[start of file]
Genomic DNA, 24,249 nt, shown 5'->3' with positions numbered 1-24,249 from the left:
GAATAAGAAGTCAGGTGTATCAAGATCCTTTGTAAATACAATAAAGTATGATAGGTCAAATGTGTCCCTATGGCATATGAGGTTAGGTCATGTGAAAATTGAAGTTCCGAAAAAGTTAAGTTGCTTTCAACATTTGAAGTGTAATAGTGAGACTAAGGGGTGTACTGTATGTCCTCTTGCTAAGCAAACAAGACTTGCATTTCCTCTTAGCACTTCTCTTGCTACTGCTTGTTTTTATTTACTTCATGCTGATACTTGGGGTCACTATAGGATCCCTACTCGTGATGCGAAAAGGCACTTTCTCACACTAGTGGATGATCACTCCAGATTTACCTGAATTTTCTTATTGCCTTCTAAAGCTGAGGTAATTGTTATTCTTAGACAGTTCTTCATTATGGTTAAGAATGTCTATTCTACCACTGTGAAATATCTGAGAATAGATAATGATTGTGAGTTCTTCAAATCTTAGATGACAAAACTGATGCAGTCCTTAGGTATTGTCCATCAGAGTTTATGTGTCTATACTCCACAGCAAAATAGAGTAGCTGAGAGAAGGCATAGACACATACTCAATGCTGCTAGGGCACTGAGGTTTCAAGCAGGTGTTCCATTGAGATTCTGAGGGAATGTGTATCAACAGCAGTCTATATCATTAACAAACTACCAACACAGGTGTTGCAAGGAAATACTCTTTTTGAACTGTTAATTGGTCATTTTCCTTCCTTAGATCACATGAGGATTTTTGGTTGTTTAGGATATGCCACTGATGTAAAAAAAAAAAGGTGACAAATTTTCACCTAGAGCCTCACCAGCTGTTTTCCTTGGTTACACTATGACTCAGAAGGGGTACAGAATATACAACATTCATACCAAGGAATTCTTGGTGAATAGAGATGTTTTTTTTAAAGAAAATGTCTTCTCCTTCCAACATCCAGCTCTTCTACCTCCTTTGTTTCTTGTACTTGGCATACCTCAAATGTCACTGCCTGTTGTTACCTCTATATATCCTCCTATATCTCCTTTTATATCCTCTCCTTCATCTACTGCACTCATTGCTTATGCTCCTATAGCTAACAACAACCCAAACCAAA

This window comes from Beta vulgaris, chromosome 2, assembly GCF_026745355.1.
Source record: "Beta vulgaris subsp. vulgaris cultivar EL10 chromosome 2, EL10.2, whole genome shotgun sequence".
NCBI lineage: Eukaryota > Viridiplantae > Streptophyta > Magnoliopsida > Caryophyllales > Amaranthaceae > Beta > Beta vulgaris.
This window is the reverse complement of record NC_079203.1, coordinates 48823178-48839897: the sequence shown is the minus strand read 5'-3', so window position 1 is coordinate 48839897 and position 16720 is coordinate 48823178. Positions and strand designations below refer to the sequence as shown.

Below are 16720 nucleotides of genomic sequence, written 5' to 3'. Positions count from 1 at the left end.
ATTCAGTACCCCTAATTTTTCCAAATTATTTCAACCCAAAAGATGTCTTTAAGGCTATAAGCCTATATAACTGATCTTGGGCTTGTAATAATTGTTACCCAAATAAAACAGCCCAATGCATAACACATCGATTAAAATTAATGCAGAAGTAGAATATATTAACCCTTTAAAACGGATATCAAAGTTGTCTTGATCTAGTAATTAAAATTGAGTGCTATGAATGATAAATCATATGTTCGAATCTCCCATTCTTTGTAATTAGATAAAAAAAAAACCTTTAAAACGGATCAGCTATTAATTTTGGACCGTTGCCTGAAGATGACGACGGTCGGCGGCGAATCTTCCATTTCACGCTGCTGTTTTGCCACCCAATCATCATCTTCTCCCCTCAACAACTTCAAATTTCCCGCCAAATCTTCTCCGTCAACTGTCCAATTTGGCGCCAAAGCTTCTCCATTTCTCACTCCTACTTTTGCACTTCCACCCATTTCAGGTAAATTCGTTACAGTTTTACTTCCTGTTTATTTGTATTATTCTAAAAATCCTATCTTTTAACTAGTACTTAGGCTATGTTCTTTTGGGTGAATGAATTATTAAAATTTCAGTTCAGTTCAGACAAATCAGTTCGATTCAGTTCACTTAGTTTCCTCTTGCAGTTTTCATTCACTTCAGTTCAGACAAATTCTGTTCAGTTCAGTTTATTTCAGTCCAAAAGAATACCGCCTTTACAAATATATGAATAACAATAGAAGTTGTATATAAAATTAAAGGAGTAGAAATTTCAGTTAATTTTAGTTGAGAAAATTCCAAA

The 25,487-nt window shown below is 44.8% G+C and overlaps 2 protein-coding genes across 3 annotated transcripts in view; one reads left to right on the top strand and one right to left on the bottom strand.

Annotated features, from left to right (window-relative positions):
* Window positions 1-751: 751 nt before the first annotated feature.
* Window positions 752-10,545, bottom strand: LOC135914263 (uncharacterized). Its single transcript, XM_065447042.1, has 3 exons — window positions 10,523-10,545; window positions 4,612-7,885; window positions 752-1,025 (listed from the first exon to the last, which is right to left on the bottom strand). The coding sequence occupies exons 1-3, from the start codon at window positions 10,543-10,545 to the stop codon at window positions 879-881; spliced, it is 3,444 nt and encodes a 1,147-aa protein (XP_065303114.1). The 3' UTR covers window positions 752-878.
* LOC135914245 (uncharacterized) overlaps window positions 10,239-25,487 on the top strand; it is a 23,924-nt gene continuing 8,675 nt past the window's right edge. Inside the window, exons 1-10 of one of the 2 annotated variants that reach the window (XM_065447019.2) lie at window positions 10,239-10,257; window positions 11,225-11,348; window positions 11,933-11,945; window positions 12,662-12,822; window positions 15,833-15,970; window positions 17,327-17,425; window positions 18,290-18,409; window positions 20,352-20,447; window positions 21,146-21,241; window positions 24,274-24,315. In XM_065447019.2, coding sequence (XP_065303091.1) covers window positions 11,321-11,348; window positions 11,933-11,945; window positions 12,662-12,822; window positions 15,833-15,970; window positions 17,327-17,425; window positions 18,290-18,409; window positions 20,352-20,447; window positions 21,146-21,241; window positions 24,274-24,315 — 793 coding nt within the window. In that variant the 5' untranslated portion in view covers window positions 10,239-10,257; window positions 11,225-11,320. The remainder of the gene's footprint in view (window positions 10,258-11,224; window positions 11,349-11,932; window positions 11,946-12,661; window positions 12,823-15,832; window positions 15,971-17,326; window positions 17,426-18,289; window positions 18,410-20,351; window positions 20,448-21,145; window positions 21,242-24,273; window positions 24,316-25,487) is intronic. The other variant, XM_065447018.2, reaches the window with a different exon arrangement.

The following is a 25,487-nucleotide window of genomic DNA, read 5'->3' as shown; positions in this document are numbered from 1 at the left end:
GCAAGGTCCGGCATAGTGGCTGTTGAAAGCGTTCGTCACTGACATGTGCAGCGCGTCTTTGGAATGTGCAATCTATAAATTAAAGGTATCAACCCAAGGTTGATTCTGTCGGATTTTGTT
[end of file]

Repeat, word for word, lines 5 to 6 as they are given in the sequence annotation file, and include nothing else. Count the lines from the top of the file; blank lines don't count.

NCBI lineage: Eukaryota > Viridiplantae > Streptophyta > Magnoliopsida > Caryophyllales > Amaranthaceae > Beta > Beta vulgaris.
This window is the reverse complement of record NC_079203.1, coordinates 48823178-48839897: the sequence shown is the minus strand read 5'-3', so window position 1 is coordinate 48839897 and position 16720 is coordinate 48823178. Positions and strand designations below refer to the sequence as shown.